COVID-19 (Coronavirus)

Due to the impact of Covid-19 (Coronavirus), the Pembrokeshire Coast National Park Authority has closed its headquarters, visitor attractions (Carew Castle, Castell Henllys and Oriel y Parc), its car parks and sections of the Pembrokeshire Coast Path until further notice. All meetings and events are cancelled until further notice. If you have any queries please call 01646 624800 or email

Cookie Information: To help us make this website better, the cookie settings are set to 'allow all cookies'. If you continue without changing these settings, you consent to this - for more information and to change this at any time, see our privacy policy.   

Home » Learning About » Information and Resources » Science » Geology » Climate Change

Clues in the landscape

What do us Brits like discussing more than anything else?! The weather of course! And from tropical landscapes to glaciers and ice sheets, Britain has been through it all.

Around 125,000 years ago the climate was much warmer than it is today, but conditions then cooled considerably until the last great glaciations, c. 18,000 years ago. At this time, much of Britain was covered by ice sheets fed by glaciers flowing out of the mountainous areas.

In the Pembrokeshire Coast National Park, the Irish Sea Ice Sheet reached the Preseli Hills, and also flowed southwards over the St David’s Peninsula, reaching the entrance to Milford Haven before the advance was halted by a dramatic improvement in climate.

When the ice melted it left behind ‘boulder clay’ deposits that had been gouged and ground from rocks all along its route southwards towards, and then across, Pembrokeshire. In many places meltwater reworked these deposits to form sheets of sand and gravel. So, much of the beautiful sand on our beaches was once carried many miles by a frozen Irish Sea.

Have a look at the links below to find out what was happening many, many years ago….

125,000 years ago
18,500 years ago
5,000 – 3,000 years ago

125,000 years ago
Remnants of beach platforms are found at 2-6m above High Water Mark all around the Pembrokeshire Coast National Park such as Caldey Island, Freshwater West, Marloes Sands, Ogof Golchfa (Porth Clais) and Poppit Sands.

Broad Haven South - Copy right Sid Howells

The lowest layer of deposits overlying the rock platform at Broad Haven South (pictured above), which is 2-4m above the current high water mark (shown by the transition from light-brown barnacles to black lichens) is composed of rounded pebbles and shells that have been naturally cemented together to form rock. Laboratory testing of amino acids from the shells date them as being c. 125,000 years old.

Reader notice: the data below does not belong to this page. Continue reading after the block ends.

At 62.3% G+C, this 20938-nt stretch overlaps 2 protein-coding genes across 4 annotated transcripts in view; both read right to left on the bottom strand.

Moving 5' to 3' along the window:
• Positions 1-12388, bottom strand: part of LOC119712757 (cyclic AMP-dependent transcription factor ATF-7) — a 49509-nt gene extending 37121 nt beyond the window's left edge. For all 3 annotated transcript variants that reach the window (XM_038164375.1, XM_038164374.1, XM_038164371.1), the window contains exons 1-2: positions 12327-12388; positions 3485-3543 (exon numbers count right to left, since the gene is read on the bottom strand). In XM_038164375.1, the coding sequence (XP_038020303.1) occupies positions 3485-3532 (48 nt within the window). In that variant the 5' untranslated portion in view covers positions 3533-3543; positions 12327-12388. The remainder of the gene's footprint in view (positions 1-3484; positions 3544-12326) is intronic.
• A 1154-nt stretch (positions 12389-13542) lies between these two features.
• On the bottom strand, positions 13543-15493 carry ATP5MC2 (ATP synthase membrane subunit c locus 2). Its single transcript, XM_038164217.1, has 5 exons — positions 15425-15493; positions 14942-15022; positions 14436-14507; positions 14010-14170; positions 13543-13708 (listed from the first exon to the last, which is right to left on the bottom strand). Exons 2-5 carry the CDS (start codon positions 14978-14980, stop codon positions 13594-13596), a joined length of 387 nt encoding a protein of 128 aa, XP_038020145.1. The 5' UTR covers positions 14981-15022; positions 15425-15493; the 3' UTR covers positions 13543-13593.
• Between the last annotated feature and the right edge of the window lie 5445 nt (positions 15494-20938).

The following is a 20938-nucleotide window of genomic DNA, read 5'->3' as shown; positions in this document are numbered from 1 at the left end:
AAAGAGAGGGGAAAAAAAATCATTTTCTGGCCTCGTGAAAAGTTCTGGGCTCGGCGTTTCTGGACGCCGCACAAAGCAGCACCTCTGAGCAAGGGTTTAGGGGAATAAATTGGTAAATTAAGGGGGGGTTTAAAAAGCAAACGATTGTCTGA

This shows that during the ‘Ice Age’, which refers to the period from 2 million years until only 10 thousand years ago, there were some relatively short periods when the climate was actually warmer than it is at the present time.

As a consequence, considerably less ice must have been present on Greenland and the Antarctic Peninsula, causing sea levels to rise 6m higher than today.

This has important implications in planning for future climate change!

18,500 years ago…

Ogof Golchfa Porth Clais - Copy right Sid Howells
Ogof Golchfa (just west of the entrance to Porth Clais harbour)

At Ogof Golchfa there is also evidence of a beach platform with rounded pebbles and boulders, as seen at Broad Haven South. The next layer in the sequence at Ogof Golchfa shows evidence of a dramatic deterioration in climate (permafrost conditions), and above this ‘boulder clay’ and large erratic (ice transported) boulders show evidence that this area was eventually covered by the Irish Sea Ice Sheet.

It’s important to remember that the sea level was locally 40m lower than it is now so the coastline was not where it is today.

5,000 – 3,000 years ago

As ice cover diminished to its present extent, the sea level rose rapidly and then slowly stabilised reaching its present position about 5 thousand years ago. During this climatic improvement, woodland developed over Pembrokeshire, including those areas that have now succumbed to rising seas, giving rise to the Welsh legend of Cantre’r Gwaelod.

Cantre’r Gwaelod or the Lowland Hundred, is the legendary ancient sunken kingdom said to have occupied fertile land lying between Ramsey Island and Bardsey Island in what is now Cardigan Bay to the west of Wales.

As ice cover diminished, rising sea levels flooded low-lying coastal areas, which are now Cardigan Bay, St Brides Bay and Carmarthen Bay. Boulder clays and gravelly sands that had been deposited by melting ice sheets were reworked to form beaches and shingle ridges which rapidly shifted inland over wooded areas, leaving behind the evidence of ‘submerged forests’ that are present on most Pembrokeshire beaches but often hidden beneath the sand.